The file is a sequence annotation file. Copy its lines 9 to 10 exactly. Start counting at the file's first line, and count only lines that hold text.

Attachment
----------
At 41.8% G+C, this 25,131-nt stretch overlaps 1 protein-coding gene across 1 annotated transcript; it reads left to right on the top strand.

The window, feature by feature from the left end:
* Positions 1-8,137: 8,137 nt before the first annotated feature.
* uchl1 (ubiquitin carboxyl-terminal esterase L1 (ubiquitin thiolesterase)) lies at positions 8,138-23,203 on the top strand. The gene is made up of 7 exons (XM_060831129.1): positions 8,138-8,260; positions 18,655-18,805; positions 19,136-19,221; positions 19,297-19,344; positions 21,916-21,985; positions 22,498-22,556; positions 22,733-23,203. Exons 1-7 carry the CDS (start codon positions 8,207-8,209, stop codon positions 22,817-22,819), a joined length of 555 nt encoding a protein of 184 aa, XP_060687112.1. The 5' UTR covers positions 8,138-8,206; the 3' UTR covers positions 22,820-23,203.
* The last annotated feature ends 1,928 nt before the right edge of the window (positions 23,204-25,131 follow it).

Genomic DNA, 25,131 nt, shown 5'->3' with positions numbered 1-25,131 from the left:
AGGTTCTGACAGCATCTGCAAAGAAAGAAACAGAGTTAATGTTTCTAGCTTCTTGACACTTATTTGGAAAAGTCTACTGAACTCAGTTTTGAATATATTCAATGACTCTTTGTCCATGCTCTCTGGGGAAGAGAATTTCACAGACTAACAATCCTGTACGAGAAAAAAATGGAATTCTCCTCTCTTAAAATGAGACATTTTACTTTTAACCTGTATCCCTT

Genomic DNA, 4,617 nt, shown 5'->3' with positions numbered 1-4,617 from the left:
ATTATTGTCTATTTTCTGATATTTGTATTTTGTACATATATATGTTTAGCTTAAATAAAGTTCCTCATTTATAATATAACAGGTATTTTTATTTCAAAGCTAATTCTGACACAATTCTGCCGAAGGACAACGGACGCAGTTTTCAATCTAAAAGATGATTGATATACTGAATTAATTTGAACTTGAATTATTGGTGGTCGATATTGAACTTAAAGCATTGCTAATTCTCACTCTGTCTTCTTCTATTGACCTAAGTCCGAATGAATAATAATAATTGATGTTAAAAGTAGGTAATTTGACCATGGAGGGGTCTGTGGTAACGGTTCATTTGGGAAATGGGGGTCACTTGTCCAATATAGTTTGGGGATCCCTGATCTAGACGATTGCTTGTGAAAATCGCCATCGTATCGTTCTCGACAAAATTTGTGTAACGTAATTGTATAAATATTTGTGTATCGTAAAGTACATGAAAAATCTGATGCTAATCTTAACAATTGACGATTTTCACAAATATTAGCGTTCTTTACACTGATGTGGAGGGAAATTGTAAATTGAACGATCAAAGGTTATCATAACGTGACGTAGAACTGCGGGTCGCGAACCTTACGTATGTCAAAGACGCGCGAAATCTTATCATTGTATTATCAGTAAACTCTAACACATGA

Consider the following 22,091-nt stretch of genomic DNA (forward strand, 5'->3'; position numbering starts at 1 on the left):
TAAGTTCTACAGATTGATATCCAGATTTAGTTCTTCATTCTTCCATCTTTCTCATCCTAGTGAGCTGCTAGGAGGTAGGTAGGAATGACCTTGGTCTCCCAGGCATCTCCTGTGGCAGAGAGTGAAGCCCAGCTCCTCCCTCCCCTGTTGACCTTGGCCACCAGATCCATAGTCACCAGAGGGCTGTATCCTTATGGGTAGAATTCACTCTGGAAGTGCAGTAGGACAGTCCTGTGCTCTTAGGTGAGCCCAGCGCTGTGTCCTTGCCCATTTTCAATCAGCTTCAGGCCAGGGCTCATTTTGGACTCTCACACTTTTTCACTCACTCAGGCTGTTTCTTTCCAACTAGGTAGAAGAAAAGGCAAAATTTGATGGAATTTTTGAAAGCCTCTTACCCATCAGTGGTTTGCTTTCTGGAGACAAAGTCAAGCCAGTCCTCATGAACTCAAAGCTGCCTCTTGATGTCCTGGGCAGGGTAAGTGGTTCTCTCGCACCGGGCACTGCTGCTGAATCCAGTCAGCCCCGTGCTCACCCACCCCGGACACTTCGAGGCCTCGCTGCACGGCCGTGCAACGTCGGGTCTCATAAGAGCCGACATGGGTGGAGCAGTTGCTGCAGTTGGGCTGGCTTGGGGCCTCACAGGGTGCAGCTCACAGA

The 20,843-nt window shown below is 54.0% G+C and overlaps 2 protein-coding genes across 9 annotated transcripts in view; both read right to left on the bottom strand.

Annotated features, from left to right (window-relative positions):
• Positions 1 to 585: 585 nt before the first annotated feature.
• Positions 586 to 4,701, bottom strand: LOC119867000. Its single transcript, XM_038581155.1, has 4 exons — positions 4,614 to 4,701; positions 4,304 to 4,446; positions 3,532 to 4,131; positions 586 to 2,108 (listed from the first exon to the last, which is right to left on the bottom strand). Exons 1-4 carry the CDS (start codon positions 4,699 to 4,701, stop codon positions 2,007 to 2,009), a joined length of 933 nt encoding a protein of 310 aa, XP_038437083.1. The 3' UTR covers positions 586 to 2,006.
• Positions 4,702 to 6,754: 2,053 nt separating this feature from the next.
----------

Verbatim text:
ATTATTGTCTATTTTCTGATATTTGTATTTTGTACATATATATGTTTAGCTTAAATAAAGTTCCTCATTTATAATATAACAGGTATTTTTATTTCAAAGCTAATTCTGACACAATTCTGCCGAAGGACAACGGACGCAGTTTTCAATCTAAAAGATGATTGATATACTGAATTAATTTGAACTTGAATTATTGGTGGTCGATATTGAACTTAAAGCATTGCTAATTCTCACTCTGTCTTCTTCTATTGACCTAAGTCCGAATGAATAATAATAATTGATGTTAAAAGTAGGTAATTTGACCATGGAGGGGTCTGTGGTAACGGTTCATTTGGGAAATGGGGGTCACTTGTCCAATATAGTTTGGGGATCCCTGATCTAGACGATTGCTTGTGAAAATCGCCATCGTATCGTTCTCGACAAAATTTGTGTAACGTAATTGTATAAATATTTGTGTATCGTAAAGTACATGAAAAATCTGATGCTAATCTTAACAATTGACGATTTTCACAAATATTAGCGTTCTTTACACTGATGTGGAGGGAAATTGTAAATTGAACGATCAAAGGTTATCATAACGTGACGTAGAACTGCGGGTCGCGAACCTTACGTATGTCAAAGACGCGCGAAATCTTATCATTGTATTATCAGTAAACTCTAACACATGA

Consider the following 22,091-nt stretch of genomic DNA (forward strand, 5'->3'; position numbering starts at 1 on the left):